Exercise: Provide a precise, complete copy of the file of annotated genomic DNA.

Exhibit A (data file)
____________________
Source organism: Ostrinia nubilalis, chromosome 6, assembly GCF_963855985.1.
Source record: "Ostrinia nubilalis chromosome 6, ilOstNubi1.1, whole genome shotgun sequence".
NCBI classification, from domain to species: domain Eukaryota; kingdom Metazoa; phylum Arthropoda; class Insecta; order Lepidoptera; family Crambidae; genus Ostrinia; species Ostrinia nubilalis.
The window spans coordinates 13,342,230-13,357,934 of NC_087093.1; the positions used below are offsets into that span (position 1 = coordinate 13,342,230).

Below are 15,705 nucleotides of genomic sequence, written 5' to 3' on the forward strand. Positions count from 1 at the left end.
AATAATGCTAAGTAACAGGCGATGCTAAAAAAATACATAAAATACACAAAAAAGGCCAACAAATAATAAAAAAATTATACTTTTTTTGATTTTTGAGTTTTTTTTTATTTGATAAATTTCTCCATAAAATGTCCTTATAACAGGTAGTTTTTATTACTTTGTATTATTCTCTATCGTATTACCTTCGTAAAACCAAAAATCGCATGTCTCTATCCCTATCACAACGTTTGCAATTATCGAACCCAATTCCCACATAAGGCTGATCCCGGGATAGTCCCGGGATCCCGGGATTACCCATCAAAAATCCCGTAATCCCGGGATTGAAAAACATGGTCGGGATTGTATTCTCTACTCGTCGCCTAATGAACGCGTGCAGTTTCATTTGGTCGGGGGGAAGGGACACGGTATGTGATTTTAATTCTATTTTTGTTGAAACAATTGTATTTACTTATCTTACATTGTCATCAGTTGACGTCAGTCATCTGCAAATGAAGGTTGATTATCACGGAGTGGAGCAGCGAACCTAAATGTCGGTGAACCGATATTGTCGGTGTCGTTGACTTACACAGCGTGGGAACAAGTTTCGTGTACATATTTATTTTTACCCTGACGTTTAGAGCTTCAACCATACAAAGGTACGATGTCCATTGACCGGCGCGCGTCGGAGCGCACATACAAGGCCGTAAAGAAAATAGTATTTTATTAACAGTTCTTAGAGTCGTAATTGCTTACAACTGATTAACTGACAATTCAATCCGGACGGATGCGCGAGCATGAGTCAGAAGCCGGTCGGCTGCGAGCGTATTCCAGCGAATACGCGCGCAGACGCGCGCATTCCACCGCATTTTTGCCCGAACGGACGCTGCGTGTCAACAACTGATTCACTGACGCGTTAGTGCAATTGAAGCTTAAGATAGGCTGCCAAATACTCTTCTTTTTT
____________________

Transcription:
Source organism: Ostrinia nubilalis, chromosome 6, assembly GCF_963855985.1.
Source record: "Ostrinia nubilalis chromosome 6, ilOstNubi1.1, whole genome shotgun sequence".
NCBI classification, from domain to species: domain Eukaryota; kingdom Metazoa; phylum Arthropoda; class Insecta; order Lepidoptera; family Crambidae; genus Ostrinia; species Ostrinia nubilalis.
The window spans coordinates 13,342,230-13,357,934 of NC_087093.1; the positions used below are offsets into that span (position 1 = coordinate 13,342,230).

Below are 15,705 nucleotides of genomic sequence, written 5' to 3' on the forward strand. Positions count from 1 at the left end.
AATAATGCTAAGTAACAGGCGATGCTAAAAAAATACATAAAATACACAAAAAAGGCCAACAAATAATAAAAAAATTATACTTTTTTTGATTTTTGAGTTTTTTTTTATTTGATAAATTTCTCCATAAAATGTCCTTATAACAGGTAGTTTTTATTACTTTGTATTATTCTCTATCGTATTACCTTCGTAAAACCAAAAATCGCATGTCTCTATCCCTATCACAACGTTTGCAATTATCGAACCCAATTCCCACATAAGGCTGATCCCGGGATAGTCCCGGGATCCCGGGATTACCCATCAAAAATCCCGTAATCCCGGGATTGAAAAACATGGTCGGGATTGTATTCTCTACTCGTCGCCTAATGAACGCGTGCAGTTTCATTTGGTCGGGGGGAAGGGACACGGTATGTGATTTTAATTCTATTTTTGTTGAAACAATTGTATTTACTTATCTTACATTGTCATCAGTTGACGTCAGTCATCTGCAAATGAAGGTTGATTATCACGGAGTGGAGCAGCGAACCTAAATGTCGGTGAACCGATATTGTCGGTGTCGTTGACTTACACAGCGTGGGAACAAGTTTCGTGTACATATTTATTTTTACCCTGACGTTTAGAGCTTCAACCATACAAAGGTACGATGTCCATTGACCGGCGCGCGTCGGAGCGCACATACAAGGCCGTAAAGAAAATAGTATTTTATTAACAGTTCTTAGAGTCGTAATTGCTTACAACTGATTAACTGACAATTCAATCCGGACGGATGCGCGAGCATGAGTCAGAAGCCGGTCGGCTGCGAGCGTATTCCAGCGAATACGCGCGCAGACGCGCGCATTCCACCGCATTTTTGCCCGAACGGACGCTGCGTGTCAACAACTGATTCACTGACGCGTTAGTGCAATTGAAGCTTAAGATAGGCTGCCAAATACTCTTCTTTTTT